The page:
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Internet slow on only one computer.

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  • Computers
  • Internet
  • Networking
Last response: in Networking
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August 16, 2012 10:57:37 PM

Hi guys,

First off I'm sorry if I've posted this in the wrong section, anyway. Today I decided to move my computer from downstairs (previously Ethernet cable connected) to upstairs (to a wireless connection), I assumed it would be fine as my the internet speed is fine on my laptop which is also running on the wireless, however this what not the case.

At first my computer (in the same room as where I use my laptop) couldn't even find my 'Network?' and wouldn't even connect after manually setting it up, so I went out and bought a NetGear Wi-Fi booster 'thing' and at-last my computer picked it up and I achieved a 4-5 bar connection, but after opening my browser I realized how long pages were taking to load so I did a speed test and hit only 0.7'Mbps?' download speed whereas my laptop was achieving 10 in the same room and connected to the same network (which I THINK rules out obstructions/metal beams etc interrupting with the signal strength).

I have already made sure to update my drivers, please can anyone help find out why my computer is showing 'Excellent' signal strength yet giving me an extremely poor internet speed.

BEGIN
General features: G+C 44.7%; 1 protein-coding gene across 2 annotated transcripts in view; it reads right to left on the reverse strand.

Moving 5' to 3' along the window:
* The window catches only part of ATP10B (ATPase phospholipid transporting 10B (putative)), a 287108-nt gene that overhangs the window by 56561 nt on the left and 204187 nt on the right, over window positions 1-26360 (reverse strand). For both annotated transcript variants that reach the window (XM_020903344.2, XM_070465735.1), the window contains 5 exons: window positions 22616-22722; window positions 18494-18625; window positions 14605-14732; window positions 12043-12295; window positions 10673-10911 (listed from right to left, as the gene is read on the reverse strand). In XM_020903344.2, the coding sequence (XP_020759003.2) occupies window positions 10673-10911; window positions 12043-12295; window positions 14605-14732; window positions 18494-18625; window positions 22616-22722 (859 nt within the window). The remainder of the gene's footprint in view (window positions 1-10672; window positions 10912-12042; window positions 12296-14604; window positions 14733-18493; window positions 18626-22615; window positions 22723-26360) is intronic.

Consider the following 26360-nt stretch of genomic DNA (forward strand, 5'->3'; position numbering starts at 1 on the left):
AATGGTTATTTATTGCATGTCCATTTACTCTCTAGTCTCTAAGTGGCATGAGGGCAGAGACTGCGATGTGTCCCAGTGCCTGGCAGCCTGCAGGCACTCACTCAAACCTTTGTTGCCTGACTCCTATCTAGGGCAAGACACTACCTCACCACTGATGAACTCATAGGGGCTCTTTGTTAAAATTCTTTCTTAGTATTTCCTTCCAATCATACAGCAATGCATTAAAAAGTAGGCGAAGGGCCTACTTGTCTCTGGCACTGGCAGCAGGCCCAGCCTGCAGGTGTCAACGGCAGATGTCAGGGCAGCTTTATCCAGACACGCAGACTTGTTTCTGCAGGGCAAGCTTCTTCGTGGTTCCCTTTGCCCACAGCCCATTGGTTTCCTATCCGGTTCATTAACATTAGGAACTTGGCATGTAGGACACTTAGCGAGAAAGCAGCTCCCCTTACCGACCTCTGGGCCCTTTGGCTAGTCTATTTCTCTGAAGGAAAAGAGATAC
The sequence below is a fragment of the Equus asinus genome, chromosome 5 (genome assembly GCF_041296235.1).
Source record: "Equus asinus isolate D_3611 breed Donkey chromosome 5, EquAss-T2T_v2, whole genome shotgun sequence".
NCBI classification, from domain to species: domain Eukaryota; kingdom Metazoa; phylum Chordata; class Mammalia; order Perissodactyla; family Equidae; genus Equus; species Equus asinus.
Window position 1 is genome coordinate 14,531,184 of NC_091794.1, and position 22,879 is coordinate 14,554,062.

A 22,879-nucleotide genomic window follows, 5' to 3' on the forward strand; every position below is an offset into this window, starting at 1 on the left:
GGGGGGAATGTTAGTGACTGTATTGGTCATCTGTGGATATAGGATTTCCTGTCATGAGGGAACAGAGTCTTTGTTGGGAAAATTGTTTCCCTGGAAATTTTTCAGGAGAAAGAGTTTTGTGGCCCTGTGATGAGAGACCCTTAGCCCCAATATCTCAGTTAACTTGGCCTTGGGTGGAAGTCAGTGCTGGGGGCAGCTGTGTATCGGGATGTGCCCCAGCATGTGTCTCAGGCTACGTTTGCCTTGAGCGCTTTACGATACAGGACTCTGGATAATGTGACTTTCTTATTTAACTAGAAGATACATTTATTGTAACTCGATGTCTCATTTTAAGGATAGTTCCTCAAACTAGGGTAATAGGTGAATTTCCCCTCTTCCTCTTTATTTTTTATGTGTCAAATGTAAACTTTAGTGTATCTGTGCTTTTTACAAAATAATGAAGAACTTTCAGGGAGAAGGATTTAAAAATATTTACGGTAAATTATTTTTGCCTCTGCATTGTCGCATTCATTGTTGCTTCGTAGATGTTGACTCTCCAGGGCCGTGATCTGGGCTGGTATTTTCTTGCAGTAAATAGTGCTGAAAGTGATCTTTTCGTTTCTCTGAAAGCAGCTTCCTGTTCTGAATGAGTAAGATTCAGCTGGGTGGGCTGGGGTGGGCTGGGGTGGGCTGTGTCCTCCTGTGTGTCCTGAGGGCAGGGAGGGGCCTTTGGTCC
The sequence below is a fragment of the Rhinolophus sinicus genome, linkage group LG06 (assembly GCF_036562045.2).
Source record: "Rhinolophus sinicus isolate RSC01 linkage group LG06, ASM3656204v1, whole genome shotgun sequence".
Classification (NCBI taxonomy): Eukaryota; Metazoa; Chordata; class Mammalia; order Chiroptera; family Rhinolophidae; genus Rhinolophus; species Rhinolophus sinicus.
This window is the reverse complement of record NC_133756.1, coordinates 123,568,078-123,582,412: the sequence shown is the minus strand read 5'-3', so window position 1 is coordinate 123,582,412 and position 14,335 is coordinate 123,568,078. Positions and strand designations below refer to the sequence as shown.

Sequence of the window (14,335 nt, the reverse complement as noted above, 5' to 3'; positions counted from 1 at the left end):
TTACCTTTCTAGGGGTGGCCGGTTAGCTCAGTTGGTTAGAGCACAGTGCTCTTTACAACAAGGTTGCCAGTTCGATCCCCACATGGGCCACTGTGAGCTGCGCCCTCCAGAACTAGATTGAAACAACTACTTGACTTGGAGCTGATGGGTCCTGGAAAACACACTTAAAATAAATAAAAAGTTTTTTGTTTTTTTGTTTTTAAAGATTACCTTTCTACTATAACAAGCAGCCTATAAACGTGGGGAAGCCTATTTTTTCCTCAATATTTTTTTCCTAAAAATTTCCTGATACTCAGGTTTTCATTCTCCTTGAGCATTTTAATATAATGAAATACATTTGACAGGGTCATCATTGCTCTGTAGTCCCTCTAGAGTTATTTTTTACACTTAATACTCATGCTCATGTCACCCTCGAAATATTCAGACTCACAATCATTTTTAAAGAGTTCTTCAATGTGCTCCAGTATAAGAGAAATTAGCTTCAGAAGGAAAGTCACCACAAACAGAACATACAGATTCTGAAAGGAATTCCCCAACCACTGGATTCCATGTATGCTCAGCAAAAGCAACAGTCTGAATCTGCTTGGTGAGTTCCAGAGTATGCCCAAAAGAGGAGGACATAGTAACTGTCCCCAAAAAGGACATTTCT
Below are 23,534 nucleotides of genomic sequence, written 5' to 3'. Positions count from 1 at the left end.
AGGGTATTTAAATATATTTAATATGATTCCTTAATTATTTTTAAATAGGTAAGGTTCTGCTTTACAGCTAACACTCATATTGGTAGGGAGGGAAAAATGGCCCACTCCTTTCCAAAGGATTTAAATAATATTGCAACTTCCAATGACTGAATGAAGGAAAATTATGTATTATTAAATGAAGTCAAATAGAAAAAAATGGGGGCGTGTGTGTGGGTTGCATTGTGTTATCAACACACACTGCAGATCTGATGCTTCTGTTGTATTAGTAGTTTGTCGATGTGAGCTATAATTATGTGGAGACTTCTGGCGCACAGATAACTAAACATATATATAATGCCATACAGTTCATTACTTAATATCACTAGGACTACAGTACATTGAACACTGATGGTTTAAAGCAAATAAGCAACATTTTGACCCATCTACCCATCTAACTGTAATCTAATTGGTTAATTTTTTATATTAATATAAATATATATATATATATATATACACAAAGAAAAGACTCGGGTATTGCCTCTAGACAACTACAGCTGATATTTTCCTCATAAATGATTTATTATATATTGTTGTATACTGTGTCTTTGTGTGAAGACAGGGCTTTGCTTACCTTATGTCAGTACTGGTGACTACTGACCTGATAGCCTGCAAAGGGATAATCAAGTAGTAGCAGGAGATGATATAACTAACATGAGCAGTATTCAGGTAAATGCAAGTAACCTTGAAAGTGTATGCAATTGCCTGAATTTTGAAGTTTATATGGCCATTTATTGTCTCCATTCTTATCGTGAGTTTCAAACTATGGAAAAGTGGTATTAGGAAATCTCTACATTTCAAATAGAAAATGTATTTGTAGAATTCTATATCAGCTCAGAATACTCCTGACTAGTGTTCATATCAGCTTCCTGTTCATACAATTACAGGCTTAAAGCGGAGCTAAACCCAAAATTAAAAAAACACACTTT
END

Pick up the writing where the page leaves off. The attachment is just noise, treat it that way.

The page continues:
I have no clue if this will help but here is my computer details; Manufacturer: Packard Bell, Model: ixtreme M3720, System type: 64-bit Operating System.


- and also 'Realtek 8185 Extensible 802.11b/g Wireless Device.

Thankyou again and sorry for my long post!

More about : internet slow computer

August 17, 2012 12:03:12 AM

I don't know whether you've ever noticed before (maybe today qualifies as your first time), but laptops routinely get better reception w/ wireless than desktops and many other small devices. And that's because their form factor lends them to superior antenna solutions. Most use a very long antenna embedded around the screen, making it ideal once you lift the lid!

So that’s why you can use a laptop and believe all is well, then try to use other wireless adapters/devices and discover the real truth.

Just to make sure it’s not the PC, you could use the laptop as a wireless ethernet bridge. Connect the PC via ethernet to the laptop and bridge the connections under Network Connections.

Hit Windows key + R, type "ncpa.cpl" (no quotes) and hit enter. Select both the wireless and wired connections, right click, and select Bridge Connections.

Perhaps not an ideal long term solution, but if you now get the same performance as the laptop, it *is* a problem w/ your wireless adapters.
August 17, 2012 12:20:26 AM

eibgrad said:
I don't know whether you've ever noticed before (maybe today qualifies as your first time), but laptops routinely get better reception w/ wireless than desktops and many other small devices. And that's because their form factor lends them to superior antenna solutions. Most use a very long antenna embedded around the screen, making it ideal once you lift the lid!

So that’s why you can use a laptop and believe all is well, then try to use other wireless adapters/devices and discover the real truth.

Just to make sure it’s not the PC, you could use the laptop as a wireless ethernet bridge. Connect the PC via ethernet to the laptop and bridge the connections under Network Connections.

Hit Windows key + R, type "ncpa.cpl" (no quotes) and hit enter. Select both the wireless and wired connections, right click, and select Bridge Connections.

Perhaps not an ideal long term solution, but if you now get the same performance as the laptop, it *is* a problem w/ your wireless adapters.


Thanks for the fast response, I really appreciate it :) 

I'll try make a 'ethernet bridge' now and I'll let you know how it goes!
!